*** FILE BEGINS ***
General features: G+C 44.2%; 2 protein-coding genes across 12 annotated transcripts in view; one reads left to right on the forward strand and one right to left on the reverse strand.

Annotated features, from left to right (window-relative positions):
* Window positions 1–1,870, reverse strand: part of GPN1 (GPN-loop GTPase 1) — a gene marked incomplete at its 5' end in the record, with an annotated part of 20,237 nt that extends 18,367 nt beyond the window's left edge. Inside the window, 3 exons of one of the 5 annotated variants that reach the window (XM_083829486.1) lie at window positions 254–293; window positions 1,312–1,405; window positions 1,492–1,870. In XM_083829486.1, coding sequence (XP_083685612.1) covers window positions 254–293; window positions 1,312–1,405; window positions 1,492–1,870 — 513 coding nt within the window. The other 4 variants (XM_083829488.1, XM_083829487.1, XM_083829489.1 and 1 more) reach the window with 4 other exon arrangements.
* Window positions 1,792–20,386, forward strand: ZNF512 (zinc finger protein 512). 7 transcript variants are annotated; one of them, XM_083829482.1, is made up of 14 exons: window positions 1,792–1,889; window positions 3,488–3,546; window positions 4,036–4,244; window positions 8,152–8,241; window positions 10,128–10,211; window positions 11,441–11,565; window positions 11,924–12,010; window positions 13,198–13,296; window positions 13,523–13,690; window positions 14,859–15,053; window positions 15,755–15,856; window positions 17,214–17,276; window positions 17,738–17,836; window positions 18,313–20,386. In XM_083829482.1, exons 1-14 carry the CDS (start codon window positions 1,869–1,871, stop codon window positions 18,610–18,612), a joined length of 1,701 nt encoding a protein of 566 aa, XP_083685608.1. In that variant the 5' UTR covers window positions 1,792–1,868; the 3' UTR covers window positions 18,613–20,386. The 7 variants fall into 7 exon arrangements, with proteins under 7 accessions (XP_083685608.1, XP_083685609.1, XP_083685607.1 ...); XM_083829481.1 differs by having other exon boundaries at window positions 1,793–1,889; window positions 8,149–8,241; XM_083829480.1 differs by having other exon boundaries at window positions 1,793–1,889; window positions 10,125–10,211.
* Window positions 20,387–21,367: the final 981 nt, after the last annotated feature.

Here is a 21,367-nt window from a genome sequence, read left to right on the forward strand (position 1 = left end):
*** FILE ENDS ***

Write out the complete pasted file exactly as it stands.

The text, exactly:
General features: G+C 44.2%; 2 protein-coding genes across 12 annotated transcripts in view; one reads left to right on the forward strand and one right to left on the reverse strand.

Annotated features, from left to right (window-relative positions):
* Window positions 1–1,870, reverse strand: part of GPN1 (GPN-loop GTPase 1) — a gene marked incomplete at its 5' end in the record, with an annotated part of 20,237 nt that extends 18,367 nt beyond the window's left edge. Inside the window, 3 exons of one of the 5 annotated variants that reach the window (XM_083829486.1) lie at window positions 254–293; window positions 1,312–1,405; window positions 1,492–1,870. In XM_083829486.1, coding sequence (XP_083685612.1) covers window positions 254–293; window positions 1,312–1,405; window positions 1,492–1,870 — 513 coding nt within the window. The other 4 variants (XM_083829488.1, XM_083829487.1, XM_083829489.1 and 1 more) reach the window with 4 other exon arrangements.
* Window positions 1,792–20,386, forward strand: ZNF512 (zinc finger protein 512). 7 transcript variants are annotated; one of them, XM_083829482.1, is made up of 14 exons: window positions 1,792–1,889; window positions 3,488–3,546; window positions 4,036–4,244; window positions 8,152–8,241; window positions 10,128–10,211; window positions 11,441–11,565; window positions 11,924–12,010; window positions 13,198–13,296; window positions 13,523–13,690; window positions 14,859–15,053; window positions 15,755–15,856; window positions 17,214–17,276; window positions 17,738–17,836; window positions 18,313–20,386. In XM_083829482.1, exons 1-14 carry the CDS (start codon window positions 1,869–1,871, stop codon window positions 18,610–18,612), a joined length of 1,701 nt encoding a protein of 566 aa, XP_083685608.1. In that variant the 5' UTR covers window positions 1,792–1,868; the 3' UTR covers window positions 18,613–20,386. The 7 variants fall into 7 exon arrangements, with proteins under 7 accessions (XP_083685608.1, XP_083685609.1, XP_083685607.1 ...); XM_083829481.1 differs by having other exon boundaries at window positions 1,793–1,889; window positions 8,149–8,241; XM_083829480.1 differs by having other exon boundaries at window positions 1,793–1,889; window positions 10,125–10,211.
* Window positions 20,387–21,367: the final 981 nt, after the last annotated feature.

Here is a 21,367-nt window from a genome sequence, read left to right on the forward strand (position 1 = left end):